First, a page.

Reglindis De Ridder: Audiovisual Translation and Sociolinguistics: Bridging theory and practice


Smaller language areas, in general, engage in more translation activity than major language areas do. Because of the higher exposure to translations in such language areas, linguistic research into translated texts is important. In the Dutch, but also the Scandinavian language areas, subtitles, in particular, have become significant disseminators of the linguistic standard and, as a result, can be an underestimated language-planning tool in the further development of the language.

This presentation discusses the status of Belgian Dutch in the pluricentric Dutch language area by shedding more light on the language policy and practice of the Public Service Broadcaster in Dutch-speaking Belgium: VRT. VRT has always played an important language-planning role in Belgium. A turning point in VRT’s history was 1998 when, on the one hand, it officially acknowledged the very existence of its own standard variety Belgian Dutch, and on the other, it announced that it would no longer adhere to the Netherlandic Dutch standard. To what extent this policy change is also reflected in its subtitle output will be discussed in this presentation.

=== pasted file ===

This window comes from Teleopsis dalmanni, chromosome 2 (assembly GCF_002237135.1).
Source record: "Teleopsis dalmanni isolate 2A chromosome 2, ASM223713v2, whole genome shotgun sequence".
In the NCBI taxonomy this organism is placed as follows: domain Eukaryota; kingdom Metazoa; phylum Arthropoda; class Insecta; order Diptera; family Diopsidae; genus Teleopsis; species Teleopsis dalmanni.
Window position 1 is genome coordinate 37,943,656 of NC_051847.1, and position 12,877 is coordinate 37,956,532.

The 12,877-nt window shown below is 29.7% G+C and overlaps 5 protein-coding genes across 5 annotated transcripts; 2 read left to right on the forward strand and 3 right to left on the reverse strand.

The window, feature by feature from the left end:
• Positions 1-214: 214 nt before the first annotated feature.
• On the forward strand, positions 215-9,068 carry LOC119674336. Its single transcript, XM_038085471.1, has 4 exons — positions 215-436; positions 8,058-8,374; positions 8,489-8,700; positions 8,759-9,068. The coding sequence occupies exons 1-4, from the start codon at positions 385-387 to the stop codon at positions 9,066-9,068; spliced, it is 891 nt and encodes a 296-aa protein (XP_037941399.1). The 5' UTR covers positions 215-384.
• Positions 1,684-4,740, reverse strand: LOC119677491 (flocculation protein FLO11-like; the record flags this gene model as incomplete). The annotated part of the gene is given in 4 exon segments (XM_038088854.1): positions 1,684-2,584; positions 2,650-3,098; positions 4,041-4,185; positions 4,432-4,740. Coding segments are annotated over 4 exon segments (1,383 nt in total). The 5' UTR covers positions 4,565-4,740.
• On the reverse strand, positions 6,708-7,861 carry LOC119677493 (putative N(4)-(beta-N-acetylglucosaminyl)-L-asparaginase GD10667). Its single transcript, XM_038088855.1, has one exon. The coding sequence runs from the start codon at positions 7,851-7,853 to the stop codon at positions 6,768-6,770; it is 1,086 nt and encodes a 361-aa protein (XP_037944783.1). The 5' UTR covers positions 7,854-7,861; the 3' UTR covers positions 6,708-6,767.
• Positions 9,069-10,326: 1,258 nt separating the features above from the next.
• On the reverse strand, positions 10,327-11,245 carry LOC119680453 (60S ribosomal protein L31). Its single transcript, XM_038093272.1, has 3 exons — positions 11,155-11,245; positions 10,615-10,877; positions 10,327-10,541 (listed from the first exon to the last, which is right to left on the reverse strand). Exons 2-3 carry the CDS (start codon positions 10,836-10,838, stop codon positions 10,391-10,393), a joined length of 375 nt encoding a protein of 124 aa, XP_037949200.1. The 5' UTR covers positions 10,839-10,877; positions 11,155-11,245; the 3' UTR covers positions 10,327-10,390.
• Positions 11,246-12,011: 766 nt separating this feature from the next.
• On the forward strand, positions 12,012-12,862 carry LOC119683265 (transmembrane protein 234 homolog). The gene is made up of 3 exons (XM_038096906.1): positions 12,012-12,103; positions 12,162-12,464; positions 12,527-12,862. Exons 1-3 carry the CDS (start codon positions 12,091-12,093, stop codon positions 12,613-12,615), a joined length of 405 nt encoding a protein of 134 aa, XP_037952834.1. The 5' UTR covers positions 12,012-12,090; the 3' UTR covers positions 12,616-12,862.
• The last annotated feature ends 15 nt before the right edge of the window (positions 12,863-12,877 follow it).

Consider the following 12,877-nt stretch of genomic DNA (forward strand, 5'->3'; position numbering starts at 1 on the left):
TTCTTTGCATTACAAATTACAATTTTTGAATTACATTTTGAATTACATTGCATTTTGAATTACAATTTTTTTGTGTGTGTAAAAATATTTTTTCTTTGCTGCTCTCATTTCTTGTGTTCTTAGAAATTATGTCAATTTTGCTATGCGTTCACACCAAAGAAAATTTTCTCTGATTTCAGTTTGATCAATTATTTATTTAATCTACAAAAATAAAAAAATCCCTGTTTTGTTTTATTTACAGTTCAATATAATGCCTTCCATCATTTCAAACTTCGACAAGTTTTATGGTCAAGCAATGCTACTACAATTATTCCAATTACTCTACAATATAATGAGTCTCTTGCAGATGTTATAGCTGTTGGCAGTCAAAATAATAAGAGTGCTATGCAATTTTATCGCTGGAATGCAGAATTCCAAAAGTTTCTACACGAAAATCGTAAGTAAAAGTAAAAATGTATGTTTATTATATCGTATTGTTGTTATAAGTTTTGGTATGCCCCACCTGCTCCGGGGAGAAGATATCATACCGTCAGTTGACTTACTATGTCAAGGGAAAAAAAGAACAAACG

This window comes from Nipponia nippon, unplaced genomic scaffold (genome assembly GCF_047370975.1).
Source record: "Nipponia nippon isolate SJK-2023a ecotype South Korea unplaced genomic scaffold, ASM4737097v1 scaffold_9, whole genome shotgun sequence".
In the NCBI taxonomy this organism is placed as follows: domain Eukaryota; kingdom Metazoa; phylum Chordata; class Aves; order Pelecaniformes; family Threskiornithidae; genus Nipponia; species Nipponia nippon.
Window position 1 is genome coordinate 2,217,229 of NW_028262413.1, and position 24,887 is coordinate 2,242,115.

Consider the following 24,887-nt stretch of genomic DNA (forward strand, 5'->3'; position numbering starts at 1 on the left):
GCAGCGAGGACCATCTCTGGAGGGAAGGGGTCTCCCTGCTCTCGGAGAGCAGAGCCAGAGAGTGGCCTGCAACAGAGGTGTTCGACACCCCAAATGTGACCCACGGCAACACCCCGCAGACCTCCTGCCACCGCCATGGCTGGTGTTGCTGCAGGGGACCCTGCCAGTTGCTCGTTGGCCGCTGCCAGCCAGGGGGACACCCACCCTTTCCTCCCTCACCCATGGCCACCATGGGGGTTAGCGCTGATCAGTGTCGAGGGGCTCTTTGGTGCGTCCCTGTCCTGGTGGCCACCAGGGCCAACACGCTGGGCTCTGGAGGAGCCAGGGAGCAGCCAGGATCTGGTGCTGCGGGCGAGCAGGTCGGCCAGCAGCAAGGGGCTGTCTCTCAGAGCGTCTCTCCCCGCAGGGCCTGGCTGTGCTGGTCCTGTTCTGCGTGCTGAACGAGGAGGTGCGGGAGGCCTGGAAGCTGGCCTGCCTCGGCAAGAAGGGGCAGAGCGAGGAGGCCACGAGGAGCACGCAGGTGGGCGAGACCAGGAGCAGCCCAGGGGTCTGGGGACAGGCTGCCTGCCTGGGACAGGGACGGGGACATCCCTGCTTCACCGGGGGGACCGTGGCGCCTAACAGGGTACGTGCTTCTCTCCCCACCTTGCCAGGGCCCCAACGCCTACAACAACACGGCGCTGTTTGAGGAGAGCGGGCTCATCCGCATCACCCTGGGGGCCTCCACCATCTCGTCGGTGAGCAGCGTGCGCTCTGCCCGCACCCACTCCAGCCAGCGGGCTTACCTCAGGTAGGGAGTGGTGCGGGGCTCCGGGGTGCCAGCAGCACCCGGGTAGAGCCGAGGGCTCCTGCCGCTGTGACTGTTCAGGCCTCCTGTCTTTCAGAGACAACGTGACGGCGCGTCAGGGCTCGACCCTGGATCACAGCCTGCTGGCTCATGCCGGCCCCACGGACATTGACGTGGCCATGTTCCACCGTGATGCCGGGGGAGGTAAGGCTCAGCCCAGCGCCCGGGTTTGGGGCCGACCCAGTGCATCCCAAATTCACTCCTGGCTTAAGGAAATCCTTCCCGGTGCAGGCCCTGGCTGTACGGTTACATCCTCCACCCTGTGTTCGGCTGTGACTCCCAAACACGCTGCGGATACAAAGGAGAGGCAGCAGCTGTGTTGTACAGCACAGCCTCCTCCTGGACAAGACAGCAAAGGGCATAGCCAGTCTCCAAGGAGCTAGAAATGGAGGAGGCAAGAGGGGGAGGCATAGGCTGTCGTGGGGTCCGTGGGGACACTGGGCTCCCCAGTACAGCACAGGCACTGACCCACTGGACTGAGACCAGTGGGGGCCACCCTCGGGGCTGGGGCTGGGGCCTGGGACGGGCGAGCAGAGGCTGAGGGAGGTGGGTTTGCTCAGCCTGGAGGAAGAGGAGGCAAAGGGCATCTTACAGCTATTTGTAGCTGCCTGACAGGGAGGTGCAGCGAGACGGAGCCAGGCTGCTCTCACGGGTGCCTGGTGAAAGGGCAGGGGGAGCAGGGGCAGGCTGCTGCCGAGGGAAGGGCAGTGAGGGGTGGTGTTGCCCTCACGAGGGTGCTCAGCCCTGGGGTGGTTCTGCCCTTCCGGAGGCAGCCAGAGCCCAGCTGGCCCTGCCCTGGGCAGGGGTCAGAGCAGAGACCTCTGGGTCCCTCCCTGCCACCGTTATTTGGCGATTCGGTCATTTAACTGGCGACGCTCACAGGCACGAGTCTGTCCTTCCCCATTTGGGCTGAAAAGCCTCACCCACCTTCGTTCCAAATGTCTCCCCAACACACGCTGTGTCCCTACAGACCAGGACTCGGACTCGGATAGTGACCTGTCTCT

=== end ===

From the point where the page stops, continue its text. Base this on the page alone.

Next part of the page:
About Reglindis De Ridder

After obtaining a master in Translation Studies in my hometown Brussels, I decided to specialise in subtitling and enrolled on a second master in Screen Translation in Sheffield. In the UK, I also grew fascinated with the status of national varieties in pluricentric language areas and the role of translators in minority and smaller or 'minoritised' language areas. In 2011, I embarked on a PhD in Ireland to delve more deeply into this matter. Currently, I am pursuing a postdoc at the Institutionen för slaviska och baltiska språk, finska, nederländska och tyska investigating Dutch audiovisual translation for Belgian children.